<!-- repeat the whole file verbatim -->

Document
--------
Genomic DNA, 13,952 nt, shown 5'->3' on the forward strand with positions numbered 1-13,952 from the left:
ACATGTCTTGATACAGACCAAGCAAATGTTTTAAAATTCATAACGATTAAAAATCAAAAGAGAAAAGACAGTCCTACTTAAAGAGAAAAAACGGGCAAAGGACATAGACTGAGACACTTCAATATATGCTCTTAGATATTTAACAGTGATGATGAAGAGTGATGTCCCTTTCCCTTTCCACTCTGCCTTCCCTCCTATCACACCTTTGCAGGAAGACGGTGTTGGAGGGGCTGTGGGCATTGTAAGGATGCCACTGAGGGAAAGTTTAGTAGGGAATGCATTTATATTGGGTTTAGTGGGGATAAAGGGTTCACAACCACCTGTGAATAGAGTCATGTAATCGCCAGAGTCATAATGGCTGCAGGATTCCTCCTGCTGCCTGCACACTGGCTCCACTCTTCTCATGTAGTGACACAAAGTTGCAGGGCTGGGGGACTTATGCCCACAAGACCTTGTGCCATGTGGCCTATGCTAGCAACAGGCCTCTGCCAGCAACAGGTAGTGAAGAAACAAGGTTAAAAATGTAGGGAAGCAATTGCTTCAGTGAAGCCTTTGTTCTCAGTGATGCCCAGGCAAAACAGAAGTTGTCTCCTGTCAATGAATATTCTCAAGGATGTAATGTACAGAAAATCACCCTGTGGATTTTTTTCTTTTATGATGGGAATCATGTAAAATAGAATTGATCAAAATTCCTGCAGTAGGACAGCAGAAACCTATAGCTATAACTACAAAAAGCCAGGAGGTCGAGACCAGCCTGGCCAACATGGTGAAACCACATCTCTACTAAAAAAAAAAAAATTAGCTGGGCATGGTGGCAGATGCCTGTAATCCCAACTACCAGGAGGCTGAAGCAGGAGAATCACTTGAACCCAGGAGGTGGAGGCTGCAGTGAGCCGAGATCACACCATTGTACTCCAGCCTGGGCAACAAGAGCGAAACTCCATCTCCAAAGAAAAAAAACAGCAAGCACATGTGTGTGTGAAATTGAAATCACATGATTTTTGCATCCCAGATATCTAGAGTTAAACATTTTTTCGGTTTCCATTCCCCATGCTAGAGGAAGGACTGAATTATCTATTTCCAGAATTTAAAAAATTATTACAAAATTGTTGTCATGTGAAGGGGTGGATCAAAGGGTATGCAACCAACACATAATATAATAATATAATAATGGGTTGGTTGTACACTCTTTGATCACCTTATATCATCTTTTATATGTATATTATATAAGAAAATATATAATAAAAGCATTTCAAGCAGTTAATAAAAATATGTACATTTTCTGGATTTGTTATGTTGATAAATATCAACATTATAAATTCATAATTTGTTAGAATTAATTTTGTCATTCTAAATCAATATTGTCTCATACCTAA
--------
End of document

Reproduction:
Genomic DNA, 13,952 nt, shown 5'->3' on the forward strand with positions numbered 1-13,952 from the left:
ACATGTCTTGATACAGACCAAGCAAATGTTTTAAAATTCATAACGATTAAAAATCAAAAGAGAAAAGACAGTCCTACTTAAAGAGAAAAAACGGGCAAAGGACATAGACTGAGACACTTCAATATATGCTCTTAGATATTTAACAGTGATGATGAAGAGTGATGTCCCTTTCCCTTTCCACTCTGCCTTCCCTCCTATCACACCTTTGCAGGAAGACGGTGTTGGAGGGGCTGTGGGCATTGTAAGGATGCCACTGAGGGAAAGTTTAGTAGGGAATGCATTTATATTGGGTTTAGTGGGGATAAAGGGTTCACAACCACCTGTGAATAGAGTCATGTAATCGCCAGAGTCATAATGGCTGCAGGATTCCTCCTGCTGCCTGCACACTGGCTCCACTCTTCTCATGTAGTGACACAAAGTTGCAGGGCTGGGGGACTTATGCCCACAAGACCTTGTGCCATGTGGCCTATGCTAGCAACAGGCCTCTGCCAGCAACAGGTAGTGAAGAAACAAGGTTAAAAATGTAGGGAAGCAATTGCTTCAGTGAAGCCTTTGTTCTCAGTGATGCCCAGGCAAAACAGAAGTTGTCTCCTGTCAATGAATATTCTCAAGGATGTAATGTACAGAAAATCACCCTGTGGATTTTTTTCTTTTATGATGGGAATCATGTAAAATAGAATTGATCAAAATTCCTGCAGTAGGACAGCAGAAACCTATAGCTATAACTACAAAAAGCCAGGAGGTCGAGACCAGCCTGGCCAACATGGTGAAACCACATCTCTACTAAAAAAAAAAAAATTAGCTGGGCATGGTGGCAGATGCCTGTAATCCCAACTACCAGGAGGCTGAAGCAGGAGAATCACTTGAACCCAGGAGGTGGAGGCTGCAGTGAGCCGAGATCACACCATTGTACTCCAGCCTGGGCAACAAGAGCGAAACTCCATCTCCAAAGAAAAAAAACAGCAAGCACATGTGTGTGTGAAATTGAAATCACATGATTTTTGCATCCCAGATATCTAGAGTTAAACATTTTTTCGGTTTCCATTCCCCATGCTAGAGGAAGGACTGAATTATCTATTTCCAGAATTTAAAAAATTATTACAAAATTGTTGTCATGTGAAGGGGTGGATCAAAGGGTATGCAACCAACACATAATATAATAATATAATAATGGGTTGGTTGTACACTCTTTGATCACCTTATATCATCTTTTATATGTATATTATATAAGAAAATATATAATAAAAGCATTTCAAGCAGTTAATAAAAATATGTACATTTTCTGGATTTGTTATGTTGATAAATATCAACATTATAAATTCATAATTTGTTAGAATTAATTTTGTCATTCTAAATCAATATTGTCTCATACCTAA